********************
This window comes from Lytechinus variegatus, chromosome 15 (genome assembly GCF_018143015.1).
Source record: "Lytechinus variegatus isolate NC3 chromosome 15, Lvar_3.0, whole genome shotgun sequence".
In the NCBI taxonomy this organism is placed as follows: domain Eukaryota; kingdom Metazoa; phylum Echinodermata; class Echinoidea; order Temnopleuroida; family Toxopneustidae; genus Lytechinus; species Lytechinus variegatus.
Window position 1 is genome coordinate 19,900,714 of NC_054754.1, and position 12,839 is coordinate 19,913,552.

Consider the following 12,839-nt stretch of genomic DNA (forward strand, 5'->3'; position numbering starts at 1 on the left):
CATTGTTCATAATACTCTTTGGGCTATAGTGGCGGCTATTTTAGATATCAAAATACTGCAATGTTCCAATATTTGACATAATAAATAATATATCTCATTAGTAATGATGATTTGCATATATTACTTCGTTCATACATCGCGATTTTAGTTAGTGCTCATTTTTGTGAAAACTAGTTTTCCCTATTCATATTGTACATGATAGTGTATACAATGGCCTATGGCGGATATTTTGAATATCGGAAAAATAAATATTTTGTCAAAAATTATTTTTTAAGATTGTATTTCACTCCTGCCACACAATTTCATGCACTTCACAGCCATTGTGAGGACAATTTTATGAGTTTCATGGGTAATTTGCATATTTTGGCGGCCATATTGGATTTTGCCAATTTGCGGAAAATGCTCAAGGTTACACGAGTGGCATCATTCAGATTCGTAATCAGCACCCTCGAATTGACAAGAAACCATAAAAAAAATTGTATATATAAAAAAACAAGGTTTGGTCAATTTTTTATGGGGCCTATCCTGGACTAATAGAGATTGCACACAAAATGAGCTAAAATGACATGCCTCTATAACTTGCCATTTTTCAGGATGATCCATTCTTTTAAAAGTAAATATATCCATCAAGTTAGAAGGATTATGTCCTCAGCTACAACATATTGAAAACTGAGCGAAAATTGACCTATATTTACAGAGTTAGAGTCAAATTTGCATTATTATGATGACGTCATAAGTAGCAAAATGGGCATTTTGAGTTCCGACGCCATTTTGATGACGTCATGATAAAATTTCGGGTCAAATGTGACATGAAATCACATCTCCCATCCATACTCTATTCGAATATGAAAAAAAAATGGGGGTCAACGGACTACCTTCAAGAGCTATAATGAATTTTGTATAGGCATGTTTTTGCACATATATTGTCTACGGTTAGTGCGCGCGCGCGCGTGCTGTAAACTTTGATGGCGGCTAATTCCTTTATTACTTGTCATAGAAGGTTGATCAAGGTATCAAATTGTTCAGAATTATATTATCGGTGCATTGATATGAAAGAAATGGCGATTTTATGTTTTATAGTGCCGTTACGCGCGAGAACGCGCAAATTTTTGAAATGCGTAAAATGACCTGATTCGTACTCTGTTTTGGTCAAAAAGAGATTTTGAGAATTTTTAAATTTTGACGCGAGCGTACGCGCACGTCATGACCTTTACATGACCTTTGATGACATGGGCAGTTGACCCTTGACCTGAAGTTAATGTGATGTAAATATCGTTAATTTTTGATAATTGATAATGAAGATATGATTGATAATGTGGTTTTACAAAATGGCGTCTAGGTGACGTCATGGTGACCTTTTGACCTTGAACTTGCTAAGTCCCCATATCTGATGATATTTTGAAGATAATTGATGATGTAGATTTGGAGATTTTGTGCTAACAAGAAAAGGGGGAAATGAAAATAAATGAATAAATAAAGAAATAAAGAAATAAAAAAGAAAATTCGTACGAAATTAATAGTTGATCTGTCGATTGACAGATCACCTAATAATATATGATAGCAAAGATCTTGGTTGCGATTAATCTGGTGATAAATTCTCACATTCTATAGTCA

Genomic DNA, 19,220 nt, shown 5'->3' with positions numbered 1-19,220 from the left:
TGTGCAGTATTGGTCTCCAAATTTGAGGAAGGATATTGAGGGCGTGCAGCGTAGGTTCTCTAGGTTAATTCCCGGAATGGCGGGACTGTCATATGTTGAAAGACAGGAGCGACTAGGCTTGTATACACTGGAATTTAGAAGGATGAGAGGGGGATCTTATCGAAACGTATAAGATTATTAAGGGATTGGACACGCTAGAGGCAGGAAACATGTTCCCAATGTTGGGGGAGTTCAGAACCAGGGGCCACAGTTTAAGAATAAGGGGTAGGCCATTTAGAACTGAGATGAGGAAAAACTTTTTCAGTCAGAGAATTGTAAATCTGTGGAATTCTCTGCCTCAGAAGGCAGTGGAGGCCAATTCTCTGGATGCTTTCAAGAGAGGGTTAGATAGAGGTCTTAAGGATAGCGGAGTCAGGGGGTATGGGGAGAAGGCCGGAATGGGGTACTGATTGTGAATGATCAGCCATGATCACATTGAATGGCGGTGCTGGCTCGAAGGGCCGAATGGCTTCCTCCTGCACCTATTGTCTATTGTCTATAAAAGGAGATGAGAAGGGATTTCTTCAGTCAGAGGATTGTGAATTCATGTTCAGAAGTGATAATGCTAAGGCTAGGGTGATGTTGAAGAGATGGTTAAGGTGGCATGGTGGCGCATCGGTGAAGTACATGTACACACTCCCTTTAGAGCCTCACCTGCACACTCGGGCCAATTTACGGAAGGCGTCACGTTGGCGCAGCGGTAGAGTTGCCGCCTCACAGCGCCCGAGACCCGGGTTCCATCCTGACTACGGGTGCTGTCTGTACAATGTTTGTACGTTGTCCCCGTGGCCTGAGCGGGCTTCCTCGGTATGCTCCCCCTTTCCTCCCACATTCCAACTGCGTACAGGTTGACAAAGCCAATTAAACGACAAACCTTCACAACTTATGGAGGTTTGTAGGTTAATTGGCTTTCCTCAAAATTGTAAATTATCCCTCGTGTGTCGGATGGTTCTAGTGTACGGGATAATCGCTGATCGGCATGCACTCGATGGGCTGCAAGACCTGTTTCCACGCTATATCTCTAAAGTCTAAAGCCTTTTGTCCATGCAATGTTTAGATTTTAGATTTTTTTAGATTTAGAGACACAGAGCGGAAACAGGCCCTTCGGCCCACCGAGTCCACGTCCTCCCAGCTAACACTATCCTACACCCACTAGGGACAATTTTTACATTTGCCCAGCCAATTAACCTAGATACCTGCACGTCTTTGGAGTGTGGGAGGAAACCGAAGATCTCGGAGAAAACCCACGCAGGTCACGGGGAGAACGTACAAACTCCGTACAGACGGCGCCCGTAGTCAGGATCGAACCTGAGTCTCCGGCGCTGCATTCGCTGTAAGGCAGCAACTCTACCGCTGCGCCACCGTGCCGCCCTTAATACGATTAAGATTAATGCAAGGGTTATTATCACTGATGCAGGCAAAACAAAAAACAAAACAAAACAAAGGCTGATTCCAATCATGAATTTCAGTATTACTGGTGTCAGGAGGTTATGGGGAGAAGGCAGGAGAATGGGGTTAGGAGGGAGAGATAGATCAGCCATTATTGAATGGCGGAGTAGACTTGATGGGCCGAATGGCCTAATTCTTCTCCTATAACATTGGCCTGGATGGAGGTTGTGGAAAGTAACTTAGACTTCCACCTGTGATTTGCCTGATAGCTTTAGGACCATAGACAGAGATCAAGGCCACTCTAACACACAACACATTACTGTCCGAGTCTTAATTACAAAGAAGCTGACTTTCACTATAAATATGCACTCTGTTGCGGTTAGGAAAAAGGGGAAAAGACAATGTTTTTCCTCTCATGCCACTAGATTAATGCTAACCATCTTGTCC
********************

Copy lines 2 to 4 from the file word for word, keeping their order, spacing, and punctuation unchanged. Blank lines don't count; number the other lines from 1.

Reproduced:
Source record: "Lytechinus variegatus isolate NC3 chromosome 15, Lvar_3.0, whole genome shotgun sequence".
In the NCBI taxonomy this organism is placed as follows: domain Eukaryota; kingdom Metazoa; phylum Echinodermata; class Echinoidea; order Temnopleuroida; family Toxopneustidae; genus Lytechinus; species Lytechinus variegatus.
Window position 1 is genome coordinate 19,900,714 of NC_054754.1, and position 12,839 is coordinate 19,913,552.